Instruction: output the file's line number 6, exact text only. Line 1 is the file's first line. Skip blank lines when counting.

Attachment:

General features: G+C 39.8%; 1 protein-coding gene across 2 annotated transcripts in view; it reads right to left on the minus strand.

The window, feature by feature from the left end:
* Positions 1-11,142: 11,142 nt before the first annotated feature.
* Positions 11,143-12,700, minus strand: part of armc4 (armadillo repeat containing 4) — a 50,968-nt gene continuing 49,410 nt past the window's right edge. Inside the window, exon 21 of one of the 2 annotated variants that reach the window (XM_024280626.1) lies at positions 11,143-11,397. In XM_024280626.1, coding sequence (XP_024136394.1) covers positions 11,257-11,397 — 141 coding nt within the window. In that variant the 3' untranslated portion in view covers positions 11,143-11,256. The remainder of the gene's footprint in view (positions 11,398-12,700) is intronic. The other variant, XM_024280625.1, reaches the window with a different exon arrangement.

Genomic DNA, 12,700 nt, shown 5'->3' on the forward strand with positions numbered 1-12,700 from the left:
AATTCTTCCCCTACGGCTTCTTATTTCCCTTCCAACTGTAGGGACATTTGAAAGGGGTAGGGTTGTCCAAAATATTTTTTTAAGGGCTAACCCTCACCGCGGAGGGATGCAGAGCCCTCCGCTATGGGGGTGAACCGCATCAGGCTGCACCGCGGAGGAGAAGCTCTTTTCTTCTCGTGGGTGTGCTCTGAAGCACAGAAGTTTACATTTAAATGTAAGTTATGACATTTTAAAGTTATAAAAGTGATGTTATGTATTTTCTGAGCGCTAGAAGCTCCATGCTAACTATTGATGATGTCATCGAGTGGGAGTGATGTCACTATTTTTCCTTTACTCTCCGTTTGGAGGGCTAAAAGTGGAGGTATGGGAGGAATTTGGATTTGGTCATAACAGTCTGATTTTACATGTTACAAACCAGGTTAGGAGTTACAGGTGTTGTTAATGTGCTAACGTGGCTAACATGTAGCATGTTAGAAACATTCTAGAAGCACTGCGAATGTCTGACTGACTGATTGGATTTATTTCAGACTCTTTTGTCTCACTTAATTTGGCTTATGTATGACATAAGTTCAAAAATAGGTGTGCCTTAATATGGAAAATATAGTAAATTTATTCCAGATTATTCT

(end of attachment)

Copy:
AATTCTTCCCCTACGGCTTCTTATTTCCCTTCCAACTGTAGGGACATTTGAAAGGGGTAGGGTTGTCCAAAATATTTTTTTAAGGGCTAACCCTCACCGCGGAGGGATGCAGAGCCCTCCGCTATGGGGGTGAACCGCATCAGGCTGCACCGCGGAGGAGAAGCTCTTTTCTTCTCGTGGGTGTGCTCTGAAGCACAGAAGTTTACATTTAAATGTAAGTTATGACATTTTAAAGTTATAAAAGTGATGTTATGTATTTTCTGAGCGCTAGAAGCTCCATGCTAACTATTGATGATGTCATCGAGTGGGAGTGATGTCACTATTTTTCCTTTACTCTCCGTTTGGAGGGCTAAAAGTGGAGGTATGGGAGGAATTTGGATTTGGTCATAACAGTCTGATTTTACATGTTACAAACCAGGTTAGGAGTTACAGGTGTTGTTAATGTGCTAACGTGGCTAACATGTAGCATGTTAGAAACATTCTAGAAGCACTGCGAATGTCTGACTGACTGATTGGATTTATTTCAGACTCTTTTGTCTCACTTAATTTGGCTTATGTATGACATAAGTTCAAAAATAGGTGTGCCTTAATATGGAAAATATAGTAAATTTATTCCAGATTATTCT